First-generation college students, and musical history

UMass Lowell's River Hawk Scholars Academy has been honored as an exemplary national program for first-generation college students.
UMass Lowell's River Hawk Scholars Academy has been honored as an exemplary national program for first-generation college students.Tory Wesnofske for UMass Lowell


UMass Lowell’s program for first-generation college students has been recognized as a model for other colleges and universities. The Center for First-generation Student Success named UMass Lowell a First-gen Forward Advisory Institution. Forty-one percent of UMass Lowell undergraduates are first-generation college students. UMass Lowell will serve as a mentor for other colleges and universities in Massachusetts, Connecticut, and Vermont that are striving to create educational and cultural opportunities for first-generation college students. The Center for First-generation Student Success is an initiative of the National Association of Student Personnel Administrators and The Suder Foundation.

The Lowell Association for the Blind (LAB) has received a $10,000 grant from the Greater Lowell Community Foundation’s Center for Business Philanthropy given in partnership with Juniper Networks. The grant will allow LAB to buy new computer workstations, accessible software, and accessories to be used in its Senior Teen Employment Program (STEP) computer training sessions.



Delvyn Case, associate professor of music at Wheaton College and music director of The Great Woods Symphony Orchestra, will host musical history lessons through the Thomas Crane Public Library in Quincy. The lessons will include topics such as protest music (Aug. 5), party music (Aug. 12), love songs (Aug. 19), and dance music (Aug. 26). Learn the history behind some of your favorite songs during these virtual lessons hosted on Zoom. The classes will be held from 7 to 8:30 p.m., and the Zoom link and further information can be accessed through the library’s website at thomascranelibrary.org.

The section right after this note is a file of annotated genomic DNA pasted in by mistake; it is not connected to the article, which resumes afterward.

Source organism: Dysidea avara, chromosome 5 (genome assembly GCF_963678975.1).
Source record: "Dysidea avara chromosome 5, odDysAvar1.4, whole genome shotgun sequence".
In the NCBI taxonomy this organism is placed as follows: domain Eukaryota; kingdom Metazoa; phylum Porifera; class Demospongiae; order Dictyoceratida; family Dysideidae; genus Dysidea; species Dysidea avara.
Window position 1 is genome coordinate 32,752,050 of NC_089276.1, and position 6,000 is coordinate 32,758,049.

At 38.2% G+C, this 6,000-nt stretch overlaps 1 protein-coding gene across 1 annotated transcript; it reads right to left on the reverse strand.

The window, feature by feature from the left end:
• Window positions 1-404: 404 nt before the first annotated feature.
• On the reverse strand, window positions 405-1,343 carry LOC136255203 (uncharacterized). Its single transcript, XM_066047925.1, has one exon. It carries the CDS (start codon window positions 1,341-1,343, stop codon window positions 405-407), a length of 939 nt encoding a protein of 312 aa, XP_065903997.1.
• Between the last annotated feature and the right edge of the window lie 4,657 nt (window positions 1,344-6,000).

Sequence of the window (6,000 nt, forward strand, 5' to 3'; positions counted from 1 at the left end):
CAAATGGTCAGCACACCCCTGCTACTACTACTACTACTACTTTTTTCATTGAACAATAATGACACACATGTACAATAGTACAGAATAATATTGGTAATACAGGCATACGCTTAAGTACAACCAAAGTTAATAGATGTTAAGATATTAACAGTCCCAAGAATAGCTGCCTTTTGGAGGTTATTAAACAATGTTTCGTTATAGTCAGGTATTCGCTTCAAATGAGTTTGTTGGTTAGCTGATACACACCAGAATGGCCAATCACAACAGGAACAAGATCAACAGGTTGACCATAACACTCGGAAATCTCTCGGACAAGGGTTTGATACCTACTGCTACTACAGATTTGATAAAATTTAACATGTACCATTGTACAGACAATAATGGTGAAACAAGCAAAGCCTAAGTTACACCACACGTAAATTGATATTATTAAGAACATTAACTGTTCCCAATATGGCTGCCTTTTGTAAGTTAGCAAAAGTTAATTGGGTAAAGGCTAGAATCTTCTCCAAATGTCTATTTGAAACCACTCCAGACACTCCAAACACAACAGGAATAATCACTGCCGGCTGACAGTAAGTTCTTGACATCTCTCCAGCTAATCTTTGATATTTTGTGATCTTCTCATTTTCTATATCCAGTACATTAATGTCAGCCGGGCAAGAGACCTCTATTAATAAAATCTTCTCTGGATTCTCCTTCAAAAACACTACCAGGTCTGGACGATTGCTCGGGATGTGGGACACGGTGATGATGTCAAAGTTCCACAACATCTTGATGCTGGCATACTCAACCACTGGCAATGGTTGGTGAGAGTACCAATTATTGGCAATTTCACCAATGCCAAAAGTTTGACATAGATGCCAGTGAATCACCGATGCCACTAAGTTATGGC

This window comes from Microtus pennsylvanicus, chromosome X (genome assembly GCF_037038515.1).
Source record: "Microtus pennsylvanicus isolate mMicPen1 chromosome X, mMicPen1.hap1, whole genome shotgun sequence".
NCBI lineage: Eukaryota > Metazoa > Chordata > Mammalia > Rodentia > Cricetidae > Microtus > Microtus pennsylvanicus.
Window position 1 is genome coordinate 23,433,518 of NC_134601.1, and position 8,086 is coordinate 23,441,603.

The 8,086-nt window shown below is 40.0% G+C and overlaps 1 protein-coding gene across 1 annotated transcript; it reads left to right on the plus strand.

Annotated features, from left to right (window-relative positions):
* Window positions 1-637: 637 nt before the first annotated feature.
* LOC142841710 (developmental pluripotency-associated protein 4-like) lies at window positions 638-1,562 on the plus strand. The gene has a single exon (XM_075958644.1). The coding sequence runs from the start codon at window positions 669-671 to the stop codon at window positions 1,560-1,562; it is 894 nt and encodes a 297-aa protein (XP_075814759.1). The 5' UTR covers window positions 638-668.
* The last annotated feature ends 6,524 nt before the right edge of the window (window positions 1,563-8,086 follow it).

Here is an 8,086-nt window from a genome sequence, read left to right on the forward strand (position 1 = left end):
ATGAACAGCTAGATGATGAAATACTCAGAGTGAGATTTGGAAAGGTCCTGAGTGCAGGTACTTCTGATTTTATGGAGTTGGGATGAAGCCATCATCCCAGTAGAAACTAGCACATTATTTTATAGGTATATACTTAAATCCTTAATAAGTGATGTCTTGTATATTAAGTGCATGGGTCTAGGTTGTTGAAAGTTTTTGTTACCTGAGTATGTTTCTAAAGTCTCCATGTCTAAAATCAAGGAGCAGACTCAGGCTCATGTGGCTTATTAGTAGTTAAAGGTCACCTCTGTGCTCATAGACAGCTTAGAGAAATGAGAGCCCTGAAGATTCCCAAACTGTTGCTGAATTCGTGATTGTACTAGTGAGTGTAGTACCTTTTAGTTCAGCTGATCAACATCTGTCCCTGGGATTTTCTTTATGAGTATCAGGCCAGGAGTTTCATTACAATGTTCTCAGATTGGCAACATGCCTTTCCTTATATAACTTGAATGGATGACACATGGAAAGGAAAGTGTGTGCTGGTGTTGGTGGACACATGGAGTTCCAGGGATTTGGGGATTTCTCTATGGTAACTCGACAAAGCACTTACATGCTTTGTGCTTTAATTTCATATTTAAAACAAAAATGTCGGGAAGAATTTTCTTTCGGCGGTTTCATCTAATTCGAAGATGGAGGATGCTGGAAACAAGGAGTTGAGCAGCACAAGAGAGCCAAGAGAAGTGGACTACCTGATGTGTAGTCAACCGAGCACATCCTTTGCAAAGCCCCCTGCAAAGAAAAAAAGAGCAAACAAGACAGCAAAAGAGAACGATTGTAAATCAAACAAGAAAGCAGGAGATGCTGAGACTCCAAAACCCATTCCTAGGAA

The Mansfield Public Library will host a Take & Make Kits event for Teens and Adults. The event will run on Aug. 5. Teens and adults can register online at www.mansfieldlibraryma.com for a bi-monthly Take & Make project and then visit the library every other Wednesday to pick up the supplies required. Every other Wednesday at noon, a “How-To video” will be posted on the library’s Facebook Page. For more information or to register, visit the library’s website.



Residents of the Elizabeth Seton Residence are finally able to enjoy courtyard visits with their loved ones, and those visits are enhanced by new equipment bought with money from a grant from the Wellesley COVID-19 Relief Grant. The $6,779 grant allowed the residence to purchase Pocket Talkers and Headphones to allow residents and family members to better hear one another while wearing masks and social distancing. Other items include webcams, speakers, and writing tablets to allow families and departments to communicate with residents. Elizabeth Seton Residence was also able to purchase equipment that helps disinfect large areas more thoroughly and efficiently.

Household Goods, an Acton-based nonprofit, provides donated furniture and items to help those in need set up their home. The nonprofit supports approximately 3,000 individuals and families annually and works with more than 300 social service agencies. While the organization was previously able to open their facilities to clients who then chose the items they wanted, due to the pandemic, Household Goods has created a website where clients can view and pick out items virtually to then secure their choices through contactless pickup. To learn more about this 30-year old organization, visit www.householdgoods.org.